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‘Bright Star’ review: Steve Martin’s musical enchants

Carmen Cusack and Paul Alexander Nolan in

Carmen Cusack and Paul Alexander Nolan in "Bright Star," a bluegrass musical written by Steve Martin and Edie Brickell at the Cort Theatre. Photo Credit: Joan Marcus

WHAT “Bright Star”

WHERE Cort Theatre, 138 W. 48th St.

INFO $45-$135; 212-239-6200; brightstarmusical.com

BOTTOM LINE Wonderful bluegrass show

It doesn’t shy away from the cornball or the unapologetically sentimental. And, yes, the plot is implausibly romantic and hinged on coincidence.

Along with all that, however, “Bright Star” is also downright wonderful — a multichambered sweetheart of an original that Steve Martin and Edie Brickell created for Broadway from little more than a 1902 news item about a lost baby and an unbridled love of American roots music.

Boiled down to basics, this is the story of Alice Murphy (the extraordinary Carmen Cusack), a young free spirit in the rural South in the 1920s, and the circumstances that, two decades later, have turned her into a scary-smart literary editor of an important journal for Southern writers. But the bluegrass musical, co-created by the Grammy-winning team of composer Martin (former wild-and-crazy guy and accomplished playwright) and lyricist Brickell (offbeat and folky singer-songwriter) is propelled by many more moving parts than just one woman’s journey from heartbreak to happiness.

For starters, all the characters in the overlapping ’20s and ’40s segments are richly developed without a hint of big-city patronization. There’s not a bumpkin or cardboard villain in the lot, not even the wealthy mayor who stops his son (Paul Alexander Nolan) from marrying Alice in the most unimaginably cruel way. Odder still, almost everyone reads and talks about good books.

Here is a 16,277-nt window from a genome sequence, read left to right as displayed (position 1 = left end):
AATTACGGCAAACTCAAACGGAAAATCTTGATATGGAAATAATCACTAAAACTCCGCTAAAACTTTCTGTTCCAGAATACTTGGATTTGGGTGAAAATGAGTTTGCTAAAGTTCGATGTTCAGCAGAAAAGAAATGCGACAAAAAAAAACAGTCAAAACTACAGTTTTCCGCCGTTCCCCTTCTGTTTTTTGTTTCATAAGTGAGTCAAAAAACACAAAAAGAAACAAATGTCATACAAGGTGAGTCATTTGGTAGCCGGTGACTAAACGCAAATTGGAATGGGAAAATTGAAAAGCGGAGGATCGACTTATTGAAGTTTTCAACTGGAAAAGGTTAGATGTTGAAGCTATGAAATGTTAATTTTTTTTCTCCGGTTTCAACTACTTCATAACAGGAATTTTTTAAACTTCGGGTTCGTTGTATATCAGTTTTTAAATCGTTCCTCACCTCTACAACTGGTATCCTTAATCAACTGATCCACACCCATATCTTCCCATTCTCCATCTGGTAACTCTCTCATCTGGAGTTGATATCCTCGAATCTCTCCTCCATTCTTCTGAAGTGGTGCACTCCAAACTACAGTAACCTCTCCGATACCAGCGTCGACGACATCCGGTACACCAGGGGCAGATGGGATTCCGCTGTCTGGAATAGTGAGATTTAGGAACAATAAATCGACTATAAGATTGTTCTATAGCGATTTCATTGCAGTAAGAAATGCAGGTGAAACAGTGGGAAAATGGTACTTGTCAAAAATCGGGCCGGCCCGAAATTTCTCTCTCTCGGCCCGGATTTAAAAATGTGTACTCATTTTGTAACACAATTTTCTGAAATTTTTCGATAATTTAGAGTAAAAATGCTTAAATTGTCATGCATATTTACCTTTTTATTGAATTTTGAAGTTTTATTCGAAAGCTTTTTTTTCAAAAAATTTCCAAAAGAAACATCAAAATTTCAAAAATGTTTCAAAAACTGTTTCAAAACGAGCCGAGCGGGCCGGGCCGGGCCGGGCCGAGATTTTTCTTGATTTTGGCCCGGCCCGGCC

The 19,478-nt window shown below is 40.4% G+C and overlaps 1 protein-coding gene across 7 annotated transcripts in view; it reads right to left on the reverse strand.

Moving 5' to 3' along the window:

This is a show that creeps up on you, two seemingly simple plots that weave back and forth in time, one about young Alice and the other about young Billy (A.J. Shively), who returns from World War II with a dream of writing short stories. At first, all the “sun’s gonna shine” and “a man’s gotta do” songs seem awfully simple and self-explanatory. And designer Eugene Lee’s central A-frame cabin, which holds much of the splendid bluegrass orchestra, gets lugged around until we worry about motion sickness.

But as the relationships deepen and darken, the show — directed with a lack of cynicism and lots of rolling wood furniture by Walter Bobbie (“Chicago”) — grows with the complexity of a juicy short story. The large cast is uniformly appealing, with choreography that brings a haunting moodiness to the square dances and jitterbugs.

Then there’s the score, which builds with rhythmic surprises, melodic complexity and the deep satisfaction of humming and plucking strings. In the late ’70s, Martin’s stand-up included a “nonconformist oath,” in which he promised to be different. Promise fulfilled.

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